The end of the century saw the invention of pre-printed graph paper (by a Dr. Buxton) in 1794 which predates the introduction of ruled lines on paper by at least 15 years. The first published graph on such paper wasn’t published until 1800 however pushing it just over the line into the 19th century.

Information Visualization in the 19th Century

The 19th century was the time that statistical mapping came into its own. Graphs and maps of all kinds can be found from this time period: bar charts, pie charts, histograms, scatter plots, contour plots, etc. and on nearly any topic imaginable from economic data to weather data.

William Smith, the Geologist, would introduce geological maps to the UK in 1801 and create an entirely new information visualization discipline by doing so. The Ministry of Justice in France, in 1825, would create the first visual representation of crime figures – something that nearly every government in the world continues to do to this very day.

The field of medicine adopted its first epidemia mapping and this enabled the root causes of Cholera to be determined by Dr John Snow in 1855.

The railway and canal building industries also began to build ever more complex representations of their transport networks. Famously Minard, the French engineer, developed maps (one of which is shown below) to demonstrate why charging systems on the canal should be higher for partially completed journeys.

Author/Copyright holder: Minard, C. J. Copyright terms and licence: Public Domain.

In the latter half of the 19th century attention would turn to creating 3D representations consistently for the first time. Edwin Abbot, in 1884, would publish “Flatland” which suggested that it would be possible to create model views in 4 or even more dimensions.

Florence Nightingale, who is famous for her contributions to medicine, invented the “rose diagram” (pictured below) which enabled improved sanitation for soldiers on the battlefield during the Napoleonic wars.

Author/Copyright holder: P. S. Burton. Copyright terms and licence: Public Domain.

Scales of graphs were also altered during this period with particular attention given to representing deformed scales (those which allow scaling of a variable) and logarithmic scales.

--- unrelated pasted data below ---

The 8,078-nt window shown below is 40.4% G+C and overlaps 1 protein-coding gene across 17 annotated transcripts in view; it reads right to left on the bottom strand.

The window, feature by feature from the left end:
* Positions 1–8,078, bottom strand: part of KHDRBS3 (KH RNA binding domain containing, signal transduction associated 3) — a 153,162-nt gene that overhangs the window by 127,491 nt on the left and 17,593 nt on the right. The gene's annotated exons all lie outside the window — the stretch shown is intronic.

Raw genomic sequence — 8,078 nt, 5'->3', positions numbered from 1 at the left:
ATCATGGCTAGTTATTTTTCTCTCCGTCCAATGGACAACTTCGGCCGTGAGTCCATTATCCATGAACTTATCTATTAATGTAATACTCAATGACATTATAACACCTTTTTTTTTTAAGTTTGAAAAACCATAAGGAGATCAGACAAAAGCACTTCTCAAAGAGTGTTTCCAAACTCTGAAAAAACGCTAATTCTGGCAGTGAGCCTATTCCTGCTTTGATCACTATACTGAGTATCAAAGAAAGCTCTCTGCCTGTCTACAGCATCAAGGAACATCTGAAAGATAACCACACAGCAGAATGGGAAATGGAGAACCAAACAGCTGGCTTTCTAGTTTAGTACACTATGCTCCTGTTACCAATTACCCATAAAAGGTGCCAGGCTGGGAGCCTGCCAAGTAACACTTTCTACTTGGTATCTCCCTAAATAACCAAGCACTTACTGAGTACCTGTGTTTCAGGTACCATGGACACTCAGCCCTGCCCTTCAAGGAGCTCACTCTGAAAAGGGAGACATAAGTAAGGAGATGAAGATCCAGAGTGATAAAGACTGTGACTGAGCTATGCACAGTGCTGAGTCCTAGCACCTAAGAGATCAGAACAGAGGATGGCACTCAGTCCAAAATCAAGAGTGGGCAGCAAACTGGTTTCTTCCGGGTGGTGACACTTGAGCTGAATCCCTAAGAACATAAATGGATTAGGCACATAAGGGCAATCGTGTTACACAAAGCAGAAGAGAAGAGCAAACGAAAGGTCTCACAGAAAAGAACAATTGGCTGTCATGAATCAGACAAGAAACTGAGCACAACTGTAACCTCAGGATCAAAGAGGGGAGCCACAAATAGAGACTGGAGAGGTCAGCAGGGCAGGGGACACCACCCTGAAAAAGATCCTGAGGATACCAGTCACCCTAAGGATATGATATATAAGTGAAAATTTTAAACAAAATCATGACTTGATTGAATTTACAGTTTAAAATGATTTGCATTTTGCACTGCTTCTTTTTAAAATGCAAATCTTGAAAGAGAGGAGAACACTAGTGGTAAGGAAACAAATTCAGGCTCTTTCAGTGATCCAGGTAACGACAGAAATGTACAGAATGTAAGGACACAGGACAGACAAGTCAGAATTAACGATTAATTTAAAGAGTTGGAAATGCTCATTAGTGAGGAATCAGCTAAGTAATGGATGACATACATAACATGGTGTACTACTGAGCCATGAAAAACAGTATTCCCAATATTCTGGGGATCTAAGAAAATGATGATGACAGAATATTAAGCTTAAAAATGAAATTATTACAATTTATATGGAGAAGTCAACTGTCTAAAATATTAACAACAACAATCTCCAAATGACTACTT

Francis Galton, the mathematician, would advance the mathematics of visual representations greatly through the end of the 19th century. He developed a clear picture (and formula) for bivariate distribution. He improved isolines, contour diagrams and general smoothing and created some stunningly accurate weather maps.

Numerous improvements by statisticians too numerous to count, were made to statistical analytics techniques during this period too and nearly all of them impacted the way that statistics were represented in visual form.

The Take Away

Information visualization has been with us for a long time, at least 4,000 years. However, it is fair to say that up to the 17th century its application was relatively limited then over a period of 3 centuries – information visualization, engineering, physics, mathematics, etc. combined to create a boom in information visualization. Models evolved to ever increasing levels of complexity and dozens of models were invented and used to carry out increasingly interesting and varied tasks.

Whether they knew it or not – the early pioneers of information visualization were trying to follow Edward Tufte’s, the world’s leading expert on information visualization, advice to; “Above all else show the data.”


A longer history of data visualization can be found here by Michael Friendly of York University, Toronto.

Edward Tufte’s work, which can be purchased from his website, offers a detailed history of information visualization.

Find out more about Rene Descartes, as well as:

Pierre de Fermat

Galileo Galilei

Blaise Pascal

John Graunt

Michael Florent van Langren

William Smith

Charles Joseph Minard

Florence Nightingale

And last but definitely not least, Francis Galton.

Hero Image: Author/Copyright holder: Sebastian C. Adams. Copyright terms and licence: Public Domain.